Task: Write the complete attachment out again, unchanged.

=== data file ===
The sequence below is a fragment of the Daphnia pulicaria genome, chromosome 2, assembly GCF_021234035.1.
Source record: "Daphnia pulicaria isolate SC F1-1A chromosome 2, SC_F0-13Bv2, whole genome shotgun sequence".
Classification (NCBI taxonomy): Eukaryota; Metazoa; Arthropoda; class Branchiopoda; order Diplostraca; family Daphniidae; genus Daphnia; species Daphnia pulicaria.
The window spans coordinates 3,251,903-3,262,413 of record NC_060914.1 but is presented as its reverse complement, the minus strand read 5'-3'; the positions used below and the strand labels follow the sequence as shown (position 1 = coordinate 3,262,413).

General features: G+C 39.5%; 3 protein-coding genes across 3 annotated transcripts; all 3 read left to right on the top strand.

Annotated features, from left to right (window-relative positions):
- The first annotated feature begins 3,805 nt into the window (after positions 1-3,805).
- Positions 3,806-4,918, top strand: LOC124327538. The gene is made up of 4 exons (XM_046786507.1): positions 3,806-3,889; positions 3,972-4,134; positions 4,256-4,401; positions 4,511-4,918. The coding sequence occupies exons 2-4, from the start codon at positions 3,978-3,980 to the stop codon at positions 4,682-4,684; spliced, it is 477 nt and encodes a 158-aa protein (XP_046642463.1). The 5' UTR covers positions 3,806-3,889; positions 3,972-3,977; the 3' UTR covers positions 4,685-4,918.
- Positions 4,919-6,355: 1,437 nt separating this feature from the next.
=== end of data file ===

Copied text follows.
The sequence below is a fragment of the Daphnia pulicaria genome, chromosome 2, assembly GCF_021234035.1.
Source record: "Daphnia pulicaria isolate SC F1-1A chromosome 2, SC_F0-13Bv2, whole genome shotgun sequence".
Classification (NCBI taxonomy): Eukaryota; Metazoa; Arthropoda; class Branchiopoda; order Diplostraca; family Daphniidae; genus Daphnia; species Daphnia pulicaria.
The window spans coordinates 3,251,903-3,262,413 of record NC_060914.1 but is presented as its reverse complement, the minus strand read 5'-3'; the positions used below and the strand labels follow the sequence as shown (position 1 = coordinate 3,262,413).

General features: G+C 39.5%; 3 protein-coding genes across 3 annotated transcripts; all 3 read left to right on the top strand.

Annotated features, from left to right (window-relative positions):
- The first annotated feature begins 3,805 nt into the window (after positions 1-3,805).
- Positions 3,806-4,918, top strand: LOC124327538. The gene is made up of 4 exons (XM_046786507.1): positions 3,806-3,889; positions 3,972-4,134; positions 4,256-4,401; positions 4,511-4,918. The coding sequence occupies exons 2-4, from the start codon at positions 3,978-3,980 to the stop codon at positions 4,682-4,684; spliced, it is 477 nt and encodes a 158-aa protein (XP_046642463.1). The 5' UTR covers positions 3,806-3,889; positions 3,972-3,977; the 3' UTR covers positions 4,685-4,918.
- Positions 4,919-6,355: 1,437 nt separating this feature from the next.